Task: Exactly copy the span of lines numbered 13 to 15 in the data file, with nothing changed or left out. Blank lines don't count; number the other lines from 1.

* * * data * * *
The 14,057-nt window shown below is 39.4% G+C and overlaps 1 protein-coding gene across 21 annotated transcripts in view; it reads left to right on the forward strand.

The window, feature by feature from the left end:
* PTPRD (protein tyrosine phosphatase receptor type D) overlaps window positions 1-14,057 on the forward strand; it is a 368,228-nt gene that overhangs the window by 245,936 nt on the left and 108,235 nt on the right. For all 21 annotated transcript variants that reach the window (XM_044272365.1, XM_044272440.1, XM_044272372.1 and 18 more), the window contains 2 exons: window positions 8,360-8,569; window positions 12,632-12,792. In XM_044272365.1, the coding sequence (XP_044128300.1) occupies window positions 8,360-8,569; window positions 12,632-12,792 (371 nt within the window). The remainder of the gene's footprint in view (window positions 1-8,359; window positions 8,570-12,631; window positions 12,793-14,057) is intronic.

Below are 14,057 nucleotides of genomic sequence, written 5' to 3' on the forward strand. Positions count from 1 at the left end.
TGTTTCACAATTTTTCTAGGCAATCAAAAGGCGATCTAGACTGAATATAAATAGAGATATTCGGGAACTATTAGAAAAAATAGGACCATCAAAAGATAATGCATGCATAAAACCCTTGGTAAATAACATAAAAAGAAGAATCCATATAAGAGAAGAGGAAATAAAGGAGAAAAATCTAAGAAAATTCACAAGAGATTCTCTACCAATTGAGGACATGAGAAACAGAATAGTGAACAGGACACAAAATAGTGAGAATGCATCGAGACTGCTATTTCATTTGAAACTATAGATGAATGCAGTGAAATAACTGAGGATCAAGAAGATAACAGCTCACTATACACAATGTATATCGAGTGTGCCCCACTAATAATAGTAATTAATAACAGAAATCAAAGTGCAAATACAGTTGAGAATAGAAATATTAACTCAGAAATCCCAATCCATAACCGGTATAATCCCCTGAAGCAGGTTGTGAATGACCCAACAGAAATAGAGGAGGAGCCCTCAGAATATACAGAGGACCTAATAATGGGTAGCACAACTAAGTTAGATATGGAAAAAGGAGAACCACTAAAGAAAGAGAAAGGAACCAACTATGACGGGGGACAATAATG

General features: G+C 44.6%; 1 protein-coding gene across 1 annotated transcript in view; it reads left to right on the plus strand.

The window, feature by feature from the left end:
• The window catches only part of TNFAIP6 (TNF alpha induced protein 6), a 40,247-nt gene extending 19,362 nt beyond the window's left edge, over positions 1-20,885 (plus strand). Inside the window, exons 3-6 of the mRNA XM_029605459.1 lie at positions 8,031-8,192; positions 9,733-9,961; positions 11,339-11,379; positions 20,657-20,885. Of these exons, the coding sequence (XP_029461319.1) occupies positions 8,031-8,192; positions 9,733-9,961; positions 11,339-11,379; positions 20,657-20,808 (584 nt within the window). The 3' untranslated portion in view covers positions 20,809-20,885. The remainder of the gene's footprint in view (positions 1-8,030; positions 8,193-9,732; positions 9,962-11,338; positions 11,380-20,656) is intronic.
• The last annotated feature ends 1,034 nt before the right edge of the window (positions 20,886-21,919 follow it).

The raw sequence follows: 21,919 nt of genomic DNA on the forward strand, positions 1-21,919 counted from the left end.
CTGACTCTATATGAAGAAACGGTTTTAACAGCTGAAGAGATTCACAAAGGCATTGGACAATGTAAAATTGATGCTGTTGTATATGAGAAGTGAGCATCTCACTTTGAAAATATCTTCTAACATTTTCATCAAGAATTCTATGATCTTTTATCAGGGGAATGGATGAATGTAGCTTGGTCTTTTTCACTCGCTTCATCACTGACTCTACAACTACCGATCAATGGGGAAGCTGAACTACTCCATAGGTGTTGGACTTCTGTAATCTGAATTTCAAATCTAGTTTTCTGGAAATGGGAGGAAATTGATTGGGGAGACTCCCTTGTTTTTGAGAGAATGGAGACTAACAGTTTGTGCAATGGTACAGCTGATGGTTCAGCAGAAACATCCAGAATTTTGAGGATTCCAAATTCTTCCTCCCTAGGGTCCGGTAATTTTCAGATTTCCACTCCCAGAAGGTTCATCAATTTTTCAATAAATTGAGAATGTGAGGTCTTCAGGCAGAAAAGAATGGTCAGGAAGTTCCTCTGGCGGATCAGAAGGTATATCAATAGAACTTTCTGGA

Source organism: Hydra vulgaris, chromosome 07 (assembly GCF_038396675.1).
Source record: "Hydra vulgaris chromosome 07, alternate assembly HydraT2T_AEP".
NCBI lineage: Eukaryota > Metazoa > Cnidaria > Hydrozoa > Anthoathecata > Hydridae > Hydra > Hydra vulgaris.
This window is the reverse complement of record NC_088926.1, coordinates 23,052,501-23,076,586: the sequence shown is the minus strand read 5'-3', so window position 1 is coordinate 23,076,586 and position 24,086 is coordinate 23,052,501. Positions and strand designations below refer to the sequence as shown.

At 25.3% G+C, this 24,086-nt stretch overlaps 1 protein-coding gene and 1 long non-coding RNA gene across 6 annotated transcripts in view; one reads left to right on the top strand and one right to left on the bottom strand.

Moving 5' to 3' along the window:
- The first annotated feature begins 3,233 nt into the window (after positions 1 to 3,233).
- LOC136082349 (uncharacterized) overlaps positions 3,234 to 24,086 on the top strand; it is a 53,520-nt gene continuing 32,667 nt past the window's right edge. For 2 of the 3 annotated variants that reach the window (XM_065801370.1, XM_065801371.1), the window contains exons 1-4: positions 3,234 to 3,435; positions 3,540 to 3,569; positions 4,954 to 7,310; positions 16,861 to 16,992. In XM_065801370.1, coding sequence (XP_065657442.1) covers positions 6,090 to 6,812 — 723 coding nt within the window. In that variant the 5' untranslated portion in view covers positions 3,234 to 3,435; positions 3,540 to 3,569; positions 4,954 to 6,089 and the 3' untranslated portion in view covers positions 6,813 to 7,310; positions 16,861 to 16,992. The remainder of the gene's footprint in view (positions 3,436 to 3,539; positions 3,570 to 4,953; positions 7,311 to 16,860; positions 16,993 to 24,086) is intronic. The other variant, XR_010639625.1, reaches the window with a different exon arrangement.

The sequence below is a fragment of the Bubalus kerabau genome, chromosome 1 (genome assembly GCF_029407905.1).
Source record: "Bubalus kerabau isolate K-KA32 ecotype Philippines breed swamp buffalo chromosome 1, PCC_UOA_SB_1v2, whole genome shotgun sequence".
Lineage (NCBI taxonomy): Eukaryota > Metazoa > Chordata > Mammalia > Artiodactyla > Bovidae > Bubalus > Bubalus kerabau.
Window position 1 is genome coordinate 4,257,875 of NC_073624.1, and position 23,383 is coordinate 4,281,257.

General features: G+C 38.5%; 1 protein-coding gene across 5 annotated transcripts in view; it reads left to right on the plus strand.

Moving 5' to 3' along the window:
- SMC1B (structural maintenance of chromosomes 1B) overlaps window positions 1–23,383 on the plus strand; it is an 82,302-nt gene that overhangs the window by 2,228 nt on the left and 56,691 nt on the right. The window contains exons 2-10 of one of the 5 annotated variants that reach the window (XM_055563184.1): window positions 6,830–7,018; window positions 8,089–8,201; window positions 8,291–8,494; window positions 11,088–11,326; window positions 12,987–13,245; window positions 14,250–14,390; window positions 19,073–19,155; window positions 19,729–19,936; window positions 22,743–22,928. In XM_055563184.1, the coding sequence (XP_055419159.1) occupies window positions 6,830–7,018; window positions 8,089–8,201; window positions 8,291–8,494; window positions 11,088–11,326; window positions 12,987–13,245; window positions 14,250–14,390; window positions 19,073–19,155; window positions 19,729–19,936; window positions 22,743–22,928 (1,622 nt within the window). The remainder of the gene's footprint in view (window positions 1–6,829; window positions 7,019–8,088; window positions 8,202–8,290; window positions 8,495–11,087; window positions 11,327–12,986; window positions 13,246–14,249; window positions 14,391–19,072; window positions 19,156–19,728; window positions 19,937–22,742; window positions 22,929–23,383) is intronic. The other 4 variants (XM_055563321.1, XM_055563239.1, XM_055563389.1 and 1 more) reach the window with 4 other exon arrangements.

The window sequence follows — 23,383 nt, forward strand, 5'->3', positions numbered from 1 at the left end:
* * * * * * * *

Source record: "Hydra vulgaris chromosome 07, alternate assembly HydraT2T_AEP".
NCBI lineage: Eukaryota > Metazoa > Cnidaria > Hydrozoa > Anthoathecata > Hydridae > Hydra > Hydra vulgaris.
This window is the reverse complement of record NC_088926.1, coordinates 23,052,501-23,076,586: the sequence shown is the minus strand read 5'-3', so window position 1 is coordinate 23,076,586 and position 24,086 is coordinate 23,052,501. Positions and strand designations below refer to the sequence as shown.